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Vick's resurgence lures talent to Philly

BETHLEHEM, Pa. -- Michael Vick had heard the comparison, that after a dizzying couple of days of trades and free agency, his Philadelphia Eagles have become the NFL's version of the Miami Heat.

Just look at the names: Nnamdi Asomugha. Vince Young. Dominique Rodgers-Cromartie.
Jason Babin. Cullen Jenkins.

That is four Pro Bowl players in the fold, four sure-fire starters and another in Young who very easily could get on the field this season. He will be one punishing hit to Vick away from assuming control of the Philadelphia offense.

"We'll take it," Vick said on Sunday of being compared to the widely-hated Heat. "We'll take it. It's always a challenge, man, and that's the great part about it. When you try to accomplish something as a team, when you have to come together as one, it makes it special in the end.

"It's going to be a grind. It's not going to be easy. Nothing's going to be given to us and everybody's going to be gunning for us. But, we're ready."

The Heat comparison, driven by a tweet from Babin on Saturday in which he straight-up said "I feel like we are the Miami Heat of the NFL," is a bit silly. This is football, the ultimate complicated team sport, not basketball, where it is easier to mesh talent.

With the Heat, Dwyane Wade, LeBron James and Chris Bosh conspired to play together. They found strength in their union. With the Eagles, each acquisition has had his own reason for joining the organization.

Babin loves the Eagles' new defensive line coach, Jim Washburn, who single-handedly turned Babin into a Pro Bowler last year in Tennessee.

Asomugha was looking for a winning organization from the owner on down, one that could vie for a Super Bowl immediately and one that would support his philanthropic interests.

Young needed fresh voices to teach him the quarterback position in a less stressful environment as a backup.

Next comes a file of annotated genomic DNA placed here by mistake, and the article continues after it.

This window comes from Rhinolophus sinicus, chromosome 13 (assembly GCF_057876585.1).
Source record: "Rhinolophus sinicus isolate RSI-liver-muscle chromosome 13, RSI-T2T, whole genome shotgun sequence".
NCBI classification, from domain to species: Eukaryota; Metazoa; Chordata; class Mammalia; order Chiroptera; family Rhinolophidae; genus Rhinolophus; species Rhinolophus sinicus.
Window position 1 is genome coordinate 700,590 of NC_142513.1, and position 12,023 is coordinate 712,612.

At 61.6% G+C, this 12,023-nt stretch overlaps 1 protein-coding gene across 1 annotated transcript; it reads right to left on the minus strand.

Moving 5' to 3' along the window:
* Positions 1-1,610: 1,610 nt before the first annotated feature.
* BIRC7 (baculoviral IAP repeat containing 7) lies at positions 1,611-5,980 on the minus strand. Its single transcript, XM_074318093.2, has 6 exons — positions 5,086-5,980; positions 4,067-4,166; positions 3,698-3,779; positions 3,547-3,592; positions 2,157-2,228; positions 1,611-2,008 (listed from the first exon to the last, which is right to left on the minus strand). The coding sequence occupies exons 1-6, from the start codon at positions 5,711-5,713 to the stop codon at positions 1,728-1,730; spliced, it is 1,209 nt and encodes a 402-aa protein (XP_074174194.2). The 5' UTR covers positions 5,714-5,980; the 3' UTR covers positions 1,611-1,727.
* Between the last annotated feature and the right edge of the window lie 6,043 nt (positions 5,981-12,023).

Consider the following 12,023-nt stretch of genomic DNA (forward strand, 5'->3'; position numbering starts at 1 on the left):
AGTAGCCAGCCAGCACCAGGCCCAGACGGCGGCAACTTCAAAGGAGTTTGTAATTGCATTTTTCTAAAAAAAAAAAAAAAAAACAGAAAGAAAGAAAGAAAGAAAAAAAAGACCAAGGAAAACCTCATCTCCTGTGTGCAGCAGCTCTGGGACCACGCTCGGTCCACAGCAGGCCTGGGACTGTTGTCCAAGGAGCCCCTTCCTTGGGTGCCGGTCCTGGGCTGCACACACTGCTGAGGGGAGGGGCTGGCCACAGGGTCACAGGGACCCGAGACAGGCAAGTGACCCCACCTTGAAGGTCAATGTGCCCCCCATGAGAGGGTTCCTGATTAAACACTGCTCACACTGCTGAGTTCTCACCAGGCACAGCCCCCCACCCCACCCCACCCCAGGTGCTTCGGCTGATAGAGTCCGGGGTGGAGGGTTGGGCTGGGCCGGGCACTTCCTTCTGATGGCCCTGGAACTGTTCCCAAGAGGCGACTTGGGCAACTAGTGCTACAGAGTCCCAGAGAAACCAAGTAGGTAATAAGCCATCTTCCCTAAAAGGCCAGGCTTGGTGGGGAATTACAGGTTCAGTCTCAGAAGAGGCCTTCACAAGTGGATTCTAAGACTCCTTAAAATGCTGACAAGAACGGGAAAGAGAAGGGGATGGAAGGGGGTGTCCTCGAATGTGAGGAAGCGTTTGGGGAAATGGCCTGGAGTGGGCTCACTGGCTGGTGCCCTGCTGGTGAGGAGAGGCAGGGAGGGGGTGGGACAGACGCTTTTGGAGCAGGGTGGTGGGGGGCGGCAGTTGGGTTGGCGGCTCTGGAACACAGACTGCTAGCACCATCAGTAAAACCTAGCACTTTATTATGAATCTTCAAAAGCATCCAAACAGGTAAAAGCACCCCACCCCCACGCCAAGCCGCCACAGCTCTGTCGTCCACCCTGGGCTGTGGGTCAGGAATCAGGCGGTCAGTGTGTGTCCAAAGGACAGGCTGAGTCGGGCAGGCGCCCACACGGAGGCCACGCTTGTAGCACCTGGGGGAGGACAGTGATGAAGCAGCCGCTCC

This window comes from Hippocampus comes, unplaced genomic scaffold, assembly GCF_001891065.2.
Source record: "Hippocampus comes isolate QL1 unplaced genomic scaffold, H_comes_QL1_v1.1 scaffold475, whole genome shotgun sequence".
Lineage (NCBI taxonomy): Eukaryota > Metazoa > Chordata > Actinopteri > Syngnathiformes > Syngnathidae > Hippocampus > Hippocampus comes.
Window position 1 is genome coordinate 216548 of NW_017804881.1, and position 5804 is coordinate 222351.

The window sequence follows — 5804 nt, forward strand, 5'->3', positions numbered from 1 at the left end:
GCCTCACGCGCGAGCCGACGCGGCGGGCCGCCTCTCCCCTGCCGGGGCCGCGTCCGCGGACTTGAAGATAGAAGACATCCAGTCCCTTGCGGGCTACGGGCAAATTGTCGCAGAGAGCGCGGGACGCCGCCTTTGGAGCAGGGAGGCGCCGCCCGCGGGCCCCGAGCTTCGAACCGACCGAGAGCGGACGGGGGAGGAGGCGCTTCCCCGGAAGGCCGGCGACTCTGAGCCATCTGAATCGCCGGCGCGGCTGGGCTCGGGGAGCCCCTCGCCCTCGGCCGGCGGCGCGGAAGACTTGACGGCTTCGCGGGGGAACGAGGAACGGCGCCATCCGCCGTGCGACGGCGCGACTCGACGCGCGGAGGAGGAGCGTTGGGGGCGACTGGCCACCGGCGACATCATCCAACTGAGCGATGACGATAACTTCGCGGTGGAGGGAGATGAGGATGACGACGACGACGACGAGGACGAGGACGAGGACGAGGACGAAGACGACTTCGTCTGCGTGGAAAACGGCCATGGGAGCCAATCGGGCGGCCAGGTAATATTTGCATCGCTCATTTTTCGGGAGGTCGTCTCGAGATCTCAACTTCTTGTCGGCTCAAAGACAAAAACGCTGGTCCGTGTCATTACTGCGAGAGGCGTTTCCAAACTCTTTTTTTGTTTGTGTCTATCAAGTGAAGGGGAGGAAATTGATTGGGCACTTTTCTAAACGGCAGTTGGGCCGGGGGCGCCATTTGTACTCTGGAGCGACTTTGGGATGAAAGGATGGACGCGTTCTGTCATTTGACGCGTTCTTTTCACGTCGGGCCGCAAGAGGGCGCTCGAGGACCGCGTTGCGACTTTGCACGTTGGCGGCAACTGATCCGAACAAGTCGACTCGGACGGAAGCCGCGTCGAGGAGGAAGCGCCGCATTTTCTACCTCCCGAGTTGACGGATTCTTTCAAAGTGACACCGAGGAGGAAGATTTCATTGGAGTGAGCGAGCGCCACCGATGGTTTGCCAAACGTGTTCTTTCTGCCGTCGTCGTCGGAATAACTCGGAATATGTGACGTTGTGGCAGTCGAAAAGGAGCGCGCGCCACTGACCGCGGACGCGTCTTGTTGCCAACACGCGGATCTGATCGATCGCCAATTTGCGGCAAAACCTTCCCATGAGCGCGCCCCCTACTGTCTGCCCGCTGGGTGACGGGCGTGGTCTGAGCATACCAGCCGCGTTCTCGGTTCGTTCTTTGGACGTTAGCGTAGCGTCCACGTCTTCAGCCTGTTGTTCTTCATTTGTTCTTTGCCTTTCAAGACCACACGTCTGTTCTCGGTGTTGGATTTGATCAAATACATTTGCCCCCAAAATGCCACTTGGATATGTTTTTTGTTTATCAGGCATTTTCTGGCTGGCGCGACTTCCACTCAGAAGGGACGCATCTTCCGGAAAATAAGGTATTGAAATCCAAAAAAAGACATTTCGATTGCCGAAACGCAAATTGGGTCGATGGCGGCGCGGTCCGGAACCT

But the one constant thread was this: Everyone wanted to play with Vick.

As a football player, Vick is as well-liked by his peers as anyone in the league. He is a "baller," fearless and reckless and determined to win. Players on both sides of the ball see it, and those who have played with him know he has a singular focus and is more motivated than ever to win a championship.

Vick is a lifetime away from where he was two years ago. After he was released from prison following an 18-month stay for fighting and killing dogs, Vick was a shell of himself. He was slow, soft and humbled to the point of almost being meek. He was happy for a second chance, but he had to rebuild himself as a person and as a player.

It took almost a full season to get his legs back, and the success he enjoyed last season, after surpassing Kevin Kolb as the Eagles' starter, was the product of Vick spending long hours at the office, studying film, working on the field before and after practice and taking advantage of an opportunity.

Vick has a magnetism that is hard to describe. Last season, he would get into the huddle when the Eagles were in the red zone and say, "I'm going to score. Who's going to help me?" And he would.

He was massively confident in his abilities, and the Eagles' players rallied around him. Now free agents are flocking to him.

"Right now, I'm just going to be paying attention to him, listening, asking questions," Young said. "At the same time, I'm definitely going to be the best that I can be in order to push, because I want to see him be the best that he can be and help him lead this team to a Super Bowl."

At the Pro Bowl in January, Vick, like a lot of the other players there, gave Asomugha what Asomugha called "a mini-recruiting pitch," to try to lure the Oakland cornerback to Philadelphia.

"'It'd be great to have you,'" Asomugha recalled Vick saying. "'We'd be taking another step.' I saw him today and his first words were, 'We made it happen.' So he was right. We did. … Obviously, that was a big draw. He's a great player and a talented player."

Interestingly, the one free agent Vick really wanted -- Plaxico Burress -- Philadelphia did not get. Burress, who signed with the New York Jets on Sunday, would have given the Eagles a dimension they do not currently possess: a big target in the back of the end zone, as well as insurance in the event DeSean Jackson or Jeremy Maclin is not available at the start of the season. Jackson wants a new contract and has not reported to training camp, while Maclin is suffering from an undisclosed illness and also has not reported to camp.

"Yeah, I'm disappointed we didn't get Plax, but you can't get everything that you want," Vick said.

The Eagles have gotten an awful lot, though, and Vick deserves at least part of the credit. Knowing all offseason he was going to be the Eagles' starter, Vick worked out with a trainer in Virginia and focused on his diet. He shaved a few pounds off his playing weight last season and reported to camp a chiseled 208 pounds.

Vick is ready to go, and ready to win, and ready to take whoever wants to go along with him.

"It means a lot," Vick said of all of the free-agent signings. "It means what I try to bring to the table each and every Sunday guys respect, and that's a winning attitude, humbleness and always striving for success. I think they appreciate that, and they want the same thing, so we're going to get it done."

Ashley Fox covers the NFL for ESPN.com.